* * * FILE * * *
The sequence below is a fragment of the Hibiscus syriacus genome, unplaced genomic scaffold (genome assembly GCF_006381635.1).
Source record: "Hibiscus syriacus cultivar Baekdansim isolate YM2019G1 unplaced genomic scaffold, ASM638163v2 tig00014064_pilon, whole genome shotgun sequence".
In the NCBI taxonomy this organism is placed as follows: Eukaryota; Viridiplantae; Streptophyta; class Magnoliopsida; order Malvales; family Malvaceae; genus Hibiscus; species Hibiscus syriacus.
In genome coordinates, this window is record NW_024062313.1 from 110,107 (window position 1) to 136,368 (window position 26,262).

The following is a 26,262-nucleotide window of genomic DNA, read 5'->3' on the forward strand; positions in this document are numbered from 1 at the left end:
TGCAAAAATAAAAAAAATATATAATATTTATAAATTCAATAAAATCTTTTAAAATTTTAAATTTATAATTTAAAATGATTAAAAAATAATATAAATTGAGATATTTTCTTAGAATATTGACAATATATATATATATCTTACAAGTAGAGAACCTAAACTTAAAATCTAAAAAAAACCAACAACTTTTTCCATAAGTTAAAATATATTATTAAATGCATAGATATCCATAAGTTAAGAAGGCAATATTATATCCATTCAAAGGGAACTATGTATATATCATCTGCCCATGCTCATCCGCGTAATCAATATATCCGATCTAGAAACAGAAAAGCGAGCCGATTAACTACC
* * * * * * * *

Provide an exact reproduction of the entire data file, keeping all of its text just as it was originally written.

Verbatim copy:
The sequence below is a fragment of the Hibiscus syriacus genome, unplaced genomic scaffold (genome assembly GCF_006381635.1).
Source record: "Hibiscus syriacus cultivar Baekdansim isolate YM2019G1 unplaced genomic scaffold, ASM638163v2 tig00014064_pilon, whole genome shotgun sequence".
In the NCBI taxonomy this organism is placed as follows: Eukaryota; Viridiplantae; Streptophyta; class Magnoliopsida; order Malvales; family Malvaceae; genus Hibiscus; species Hibiscus syriacus.
In genome coordinates, this window is record NW_024062313.1 from 110,107 (window position 1) to 136,368 (window position 26,262).

The following is a 26,262-nucleotide window of genomic DNA, read 5'->3' on the forward strand; positions in this document are numbered from 1 at the left end:
TGCAAAAATAAAAAAAATATATAATATTTATAAATTCAATAAAATCTTTTAAAATTTTAAATTTATAATTTAAAATGATTAAAAAATAATATAAATTGAGATATTTTCTTAGAATATTGACAATATATATATATATCTTACAAGTAGAGAACCTAAACTTAAAATCTAAAAAAAACCAACAACTTTTTCCATAAGTTAAAATATATTATTAAATGCATAGATATCCATAAGTTAAGAAGGCAATATTATATCCATTCAAAGGGAACTATGTATATATCATCTGCCCATGCTCATCCGCGTAATCAATATATCCGATCTAGAAACAGAAAAGCGAGCCGATTAACTACC